R.S.O. Reflection Manual for Immersion Experiences
Table of Contents
Importance of Reflection
- Reflection Logistics
- Where to reflect?
- When to Reflect?
Seven Principles for Successful Reflection Conversations
- Create a Pre-Trip Group Expectations Worksheet
- Conduct a Name Game
- Find Common Ground
- Use Sentence Stems
- Target the 5 Senses
- What? So What? Now What?
- Talk About Highs and Lows
- Show and Tell
- Connect and React Through Webbing
- Plan for the Future
Student & Advisor Voices on the Importance of Reflections
Reflection Conversations and Activities for…
- Cultural-Learning Immersion Experiences
- Service-Learning Immersion Experiences
- Environmental Immersion Experiences
- Spiritual Immersion Experiences
Reflections enable a group of students the chance to connect their experience to their own personal lives, views, and communities back home. Reflective practices allow us to think about the world around us and then make meaning from those experiences (Exploring Leadership, 109).
More so, reflection is the process of pausing, stepping back from the action, and asking:
- What is happening?
- Why is this happening?
- What does this mean?
- What does this mean for me?
- What can I learn from this?
- What’s next?
Importance of Reflection
Reflections help us discover meaning. As Juniata’s Registered Student Organizations embark on a variety of educational, cultural, environmental, and service-learning immersion experiences, it is imperative the trips incorporate reflections into their daily itinerary. Reflections guide us to becoming a learning community and lead us to a better understanding of other people, environments, and cultures. This, in turn, leads us to more informed actions.
Holding daily reflections during immersion experiences allows for students to:
- Think critically about their experience.
- Understand the complexity of the experience.
- Put their experiences into a larger context.
- Challenge attitudes, beliefs, assumptions, prejudices, privileges, and stereotypes.
- Transform a single action into a lifetime commitment.
- Explore individual roles within a community.
- Ask “Why?”
Where to Reflect?
Location and atmosphere is an important element of reflections. Since the facilitator will ask participants to share their thoughts, a safe, open, structured and civil environment is crucial. Pick a location that allows participants to sit in a circle facing each other and where everyone can be seen.
When to Reflect?
Before the project. Prior to departure, get participants together to discuss the immersion experience and outline shared goals and expectations. This will encourage students to engage in conversations surrounding social issues or activities related to the schedule and learn about the locations politics, history, beliefs, culture, and community.
Lisa Bear from Catholic Campus Ministry tells students, “I think reflection beforehand is as important as the reflection during and after a trip. Individuals need to have some expectations before going and it is really important to share those with the group.”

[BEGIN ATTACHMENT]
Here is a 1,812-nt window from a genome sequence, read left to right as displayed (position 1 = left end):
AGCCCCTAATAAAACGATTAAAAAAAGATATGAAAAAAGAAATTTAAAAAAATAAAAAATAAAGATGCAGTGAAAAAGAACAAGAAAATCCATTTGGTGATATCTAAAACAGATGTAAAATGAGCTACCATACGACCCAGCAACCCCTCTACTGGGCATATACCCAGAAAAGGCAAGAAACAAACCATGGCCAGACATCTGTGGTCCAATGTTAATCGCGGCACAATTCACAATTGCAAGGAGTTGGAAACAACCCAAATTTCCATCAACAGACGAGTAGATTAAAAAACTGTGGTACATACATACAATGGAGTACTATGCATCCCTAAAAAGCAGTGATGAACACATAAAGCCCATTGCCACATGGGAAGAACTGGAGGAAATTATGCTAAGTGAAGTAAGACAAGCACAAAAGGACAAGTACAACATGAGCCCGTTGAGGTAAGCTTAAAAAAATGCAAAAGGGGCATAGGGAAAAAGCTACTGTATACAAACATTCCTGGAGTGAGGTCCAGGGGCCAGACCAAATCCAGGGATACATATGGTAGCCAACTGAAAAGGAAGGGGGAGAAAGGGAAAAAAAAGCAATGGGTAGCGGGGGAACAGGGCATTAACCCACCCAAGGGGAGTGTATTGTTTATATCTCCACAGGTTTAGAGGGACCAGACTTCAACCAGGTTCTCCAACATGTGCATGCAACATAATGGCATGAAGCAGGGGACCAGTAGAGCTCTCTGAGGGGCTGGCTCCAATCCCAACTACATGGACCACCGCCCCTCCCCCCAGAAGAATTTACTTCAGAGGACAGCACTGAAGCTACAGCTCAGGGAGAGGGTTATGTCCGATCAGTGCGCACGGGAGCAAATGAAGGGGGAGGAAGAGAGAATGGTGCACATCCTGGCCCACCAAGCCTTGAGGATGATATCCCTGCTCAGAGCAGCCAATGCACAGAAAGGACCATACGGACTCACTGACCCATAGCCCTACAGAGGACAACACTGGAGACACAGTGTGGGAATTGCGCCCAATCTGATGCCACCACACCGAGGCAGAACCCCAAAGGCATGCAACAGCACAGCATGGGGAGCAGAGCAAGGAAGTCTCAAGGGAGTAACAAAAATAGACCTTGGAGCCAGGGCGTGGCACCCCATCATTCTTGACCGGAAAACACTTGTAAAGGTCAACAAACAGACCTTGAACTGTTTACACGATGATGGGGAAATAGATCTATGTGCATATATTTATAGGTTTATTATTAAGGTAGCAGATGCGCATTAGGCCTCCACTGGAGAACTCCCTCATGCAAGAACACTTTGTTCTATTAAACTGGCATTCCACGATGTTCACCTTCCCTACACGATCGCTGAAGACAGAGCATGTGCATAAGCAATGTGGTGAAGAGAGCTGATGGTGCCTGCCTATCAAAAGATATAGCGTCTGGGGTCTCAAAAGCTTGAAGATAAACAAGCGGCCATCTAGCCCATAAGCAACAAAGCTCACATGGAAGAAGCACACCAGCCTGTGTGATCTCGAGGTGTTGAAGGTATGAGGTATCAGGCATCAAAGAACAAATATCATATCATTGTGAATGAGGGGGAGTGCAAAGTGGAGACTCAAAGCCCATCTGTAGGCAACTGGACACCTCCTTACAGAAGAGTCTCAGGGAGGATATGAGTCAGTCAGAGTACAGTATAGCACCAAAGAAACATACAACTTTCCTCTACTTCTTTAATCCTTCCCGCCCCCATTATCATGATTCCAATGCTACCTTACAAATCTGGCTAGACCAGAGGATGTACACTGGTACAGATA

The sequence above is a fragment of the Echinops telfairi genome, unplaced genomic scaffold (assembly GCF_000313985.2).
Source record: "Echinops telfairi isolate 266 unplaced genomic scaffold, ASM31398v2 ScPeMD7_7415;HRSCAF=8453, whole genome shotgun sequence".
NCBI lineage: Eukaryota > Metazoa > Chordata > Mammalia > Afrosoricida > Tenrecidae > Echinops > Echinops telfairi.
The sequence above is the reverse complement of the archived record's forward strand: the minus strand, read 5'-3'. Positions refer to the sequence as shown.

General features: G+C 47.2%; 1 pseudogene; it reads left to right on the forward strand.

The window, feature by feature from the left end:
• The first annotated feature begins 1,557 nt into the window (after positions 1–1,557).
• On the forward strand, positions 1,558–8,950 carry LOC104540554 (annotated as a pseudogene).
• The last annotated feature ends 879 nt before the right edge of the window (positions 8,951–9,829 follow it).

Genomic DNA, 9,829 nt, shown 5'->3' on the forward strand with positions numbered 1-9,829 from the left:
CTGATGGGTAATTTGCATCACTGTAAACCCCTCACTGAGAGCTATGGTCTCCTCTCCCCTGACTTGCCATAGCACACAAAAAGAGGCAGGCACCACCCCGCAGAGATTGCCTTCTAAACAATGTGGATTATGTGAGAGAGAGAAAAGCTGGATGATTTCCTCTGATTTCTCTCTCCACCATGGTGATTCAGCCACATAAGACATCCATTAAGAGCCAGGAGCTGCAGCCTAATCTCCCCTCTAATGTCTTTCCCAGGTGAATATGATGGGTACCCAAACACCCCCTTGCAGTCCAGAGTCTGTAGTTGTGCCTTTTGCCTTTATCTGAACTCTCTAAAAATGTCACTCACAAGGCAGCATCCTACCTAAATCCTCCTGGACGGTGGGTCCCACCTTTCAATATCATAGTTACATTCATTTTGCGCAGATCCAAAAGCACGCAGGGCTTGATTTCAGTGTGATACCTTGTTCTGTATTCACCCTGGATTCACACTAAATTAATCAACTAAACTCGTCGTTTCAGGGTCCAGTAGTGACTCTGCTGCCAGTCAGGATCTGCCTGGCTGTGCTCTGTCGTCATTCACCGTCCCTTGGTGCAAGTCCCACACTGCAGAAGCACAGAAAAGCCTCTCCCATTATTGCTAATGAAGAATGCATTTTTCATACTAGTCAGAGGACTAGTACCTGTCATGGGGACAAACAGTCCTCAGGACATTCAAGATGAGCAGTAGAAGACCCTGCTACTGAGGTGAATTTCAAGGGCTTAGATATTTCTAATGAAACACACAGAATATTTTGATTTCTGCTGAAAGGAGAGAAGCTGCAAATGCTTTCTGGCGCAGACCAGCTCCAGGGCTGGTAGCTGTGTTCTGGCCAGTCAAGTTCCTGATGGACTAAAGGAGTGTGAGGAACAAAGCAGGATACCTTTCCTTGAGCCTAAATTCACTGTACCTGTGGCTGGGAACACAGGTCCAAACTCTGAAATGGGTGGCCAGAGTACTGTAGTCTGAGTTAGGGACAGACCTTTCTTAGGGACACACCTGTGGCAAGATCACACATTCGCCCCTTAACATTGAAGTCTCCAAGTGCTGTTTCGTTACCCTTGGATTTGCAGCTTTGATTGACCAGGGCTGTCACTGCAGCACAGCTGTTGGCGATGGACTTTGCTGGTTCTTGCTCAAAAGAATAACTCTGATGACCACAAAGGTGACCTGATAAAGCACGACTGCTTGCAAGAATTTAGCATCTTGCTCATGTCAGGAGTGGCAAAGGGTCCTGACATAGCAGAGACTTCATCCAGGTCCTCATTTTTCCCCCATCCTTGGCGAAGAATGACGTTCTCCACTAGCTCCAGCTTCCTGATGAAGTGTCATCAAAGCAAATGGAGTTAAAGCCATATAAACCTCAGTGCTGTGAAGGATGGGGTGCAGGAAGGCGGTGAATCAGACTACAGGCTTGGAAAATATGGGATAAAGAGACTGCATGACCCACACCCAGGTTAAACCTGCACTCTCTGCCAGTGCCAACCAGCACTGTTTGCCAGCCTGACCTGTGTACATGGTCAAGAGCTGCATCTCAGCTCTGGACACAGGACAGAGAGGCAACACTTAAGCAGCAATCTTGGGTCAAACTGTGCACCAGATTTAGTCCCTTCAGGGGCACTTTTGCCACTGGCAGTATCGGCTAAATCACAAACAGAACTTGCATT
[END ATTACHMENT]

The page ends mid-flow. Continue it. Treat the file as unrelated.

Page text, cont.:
During the project. The group leader or facilitator should hold informal reflections or “check in” with participants to see how things are going throughout the day. A great time to reflect during a project would be over lunchtime or walking/traveling from one site to the next.
After the Project. The most effective reflection, or debriefing, should occur immediately following the experience. Why? Because ideas and immediate physical and emotional reactions have not yet been forgotten. The group should plan for a one hour formal reflection at the end of each day. Equally important, reflection should not end after the service experience is complete. Instead, reflection should continue to help students evaluate the meaning of the experience, grasp their emotional responses to the experience, think about the integration of knowledge and new information, and begin to explore further applications/extensions.
Seven Principles for Successful Reflection Conversations
1. Include reflections in the daily itinerary. Schedule enough time, so they do not get pushed back or overlooked.
2. A safe space, both physical and emotion, is crucial for people to share their thoughts and feelings.Hint: Do not have a reflection in a place where participants will get easily distracted or not feel comfortable sharing their thoughts like large, noisy, crowded areas.
3. Create a framework and a structure for the reflection. Have a theme in mind, along with opening and closing activities. Start the reflection by explaining the activity, why, and how it relates.Hint: Offer Questions! Some people like very general questions, like “How was this experience for you?” Others prefer more structured guiding questions such as “What were you expecting and what really happened?” or “What did you learn from this experience?”
4. Create a balance between an open, free-flowing atmosphere, and a structured conversation. Make sure to keep an eye on the time.
5. Make sure all participants have an equal opportunity to speak and share. The facilitator should not dominate the discussion.Hint: Use a talking stick. Only the person who has the stick can speak. If participants want, encourage them to write down their thoughts, so that they can share later and not interrupt the speaker.
Pass Out Gum or Lollipops. Putting something in the participant’s mouth makes them talk less. Gum and Lollipops work!
6. Each person’s input, feelings, and contributions should be valued and acknowledged equally. The facilitator should validate and use active listening to hear what each person says and encourage them to think more.Hint: During conversation, students may express feelings of guilt or shame. A facilitator SHOULD stay neutral and encourage students to feel those emotions, challenge, and ask “tell me more.” A Facilitator SHOULD NOT say: “Don’t feel that way” or become defensive.